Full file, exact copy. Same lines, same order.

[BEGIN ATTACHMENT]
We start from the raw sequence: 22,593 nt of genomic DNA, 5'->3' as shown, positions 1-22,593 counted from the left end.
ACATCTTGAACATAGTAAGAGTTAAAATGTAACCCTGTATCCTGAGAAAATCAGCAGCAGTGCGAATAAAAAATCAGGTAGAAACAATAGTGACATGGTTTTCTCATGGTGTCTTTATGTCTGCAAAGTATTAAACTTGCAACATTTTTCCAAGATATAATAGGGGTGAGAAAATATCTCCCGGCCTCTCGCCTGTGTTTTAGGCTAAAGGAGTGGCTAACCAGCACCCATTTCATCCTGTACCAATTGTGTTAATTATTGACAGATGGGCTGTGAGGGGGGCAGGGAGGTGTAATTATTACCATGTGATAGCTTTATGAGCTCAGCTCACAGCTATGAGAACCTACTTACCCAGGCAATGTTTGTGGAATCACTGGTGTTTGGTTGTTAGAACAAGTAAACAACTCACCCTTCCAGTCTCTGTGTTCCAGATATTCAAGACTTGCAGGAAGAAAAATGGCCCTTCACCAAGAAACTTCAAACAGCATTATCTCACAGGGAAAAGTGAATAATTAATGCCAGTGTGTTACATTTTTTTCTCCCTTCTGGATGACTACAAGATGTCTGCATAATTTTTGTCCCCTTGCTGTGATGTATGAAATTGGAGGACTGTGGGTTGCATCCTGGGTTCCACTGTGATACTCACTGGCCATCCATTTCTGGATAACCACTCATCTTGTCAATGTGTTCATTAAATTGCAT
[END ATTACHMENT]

We start from the raw sequence: 22,593 nt of genomic DNA, 5'->3' as shown, positions 1-22,593 counted from the left end.
ACATCTTGAACATAGTAAGAGTTAAAATGTAACCCTGTATCCTGAGAAAATCAGCAGCAGTGCGAATAAAAAATCAGGTAGAAACAATAGTGACATGGTTTTCTCATGGTGTCTTTATGTCTGCAAAGTATTAAACTTGCAACATTTTTCCAAGATATAATAGGGGTGAGAAAATATCTCCCGGCCTCTCGCCTGTGTTTTAGGCTAAAGGAGTGGCTAACCAGCACCCATTTCATCCTGTACCAATTGTGTTAATTATTGACAGATGGGCTGTGAGGGGGGCAGGGAGGTGTAATTATTACCATGTGATAGCTTTATGAGCTCAGCTCACAGCTATGAGAACCTACTTACCCAGGCAATGTTTGTGGAATCACTGGTGTTTGGTTGTTAGAACAAGTAAACAACTCACCCTTCCAGTCTCTGTGTTCCAGATATTCAAGACTTGCAGGAAGAAAAATGGCCCTTCACCAAGAAACTTCAAACAGCATTATCTCACAGGGAAAAGTGAATAATTAATGCCAGTGTGTTACATTTTTTTCTCCCTTCTGGATGACTACAAGATGTCTGCATAATTTTTGTCCCCTTGCTGTGATGTATGAAATTGGAGGACTGTGGGTTGCATCCTGGGTTCCACTGTGATACTCACTGGCCATCCATTTCTGGATAACCACTCATCTTGTCAATGTGTTCATTAAATTGCAT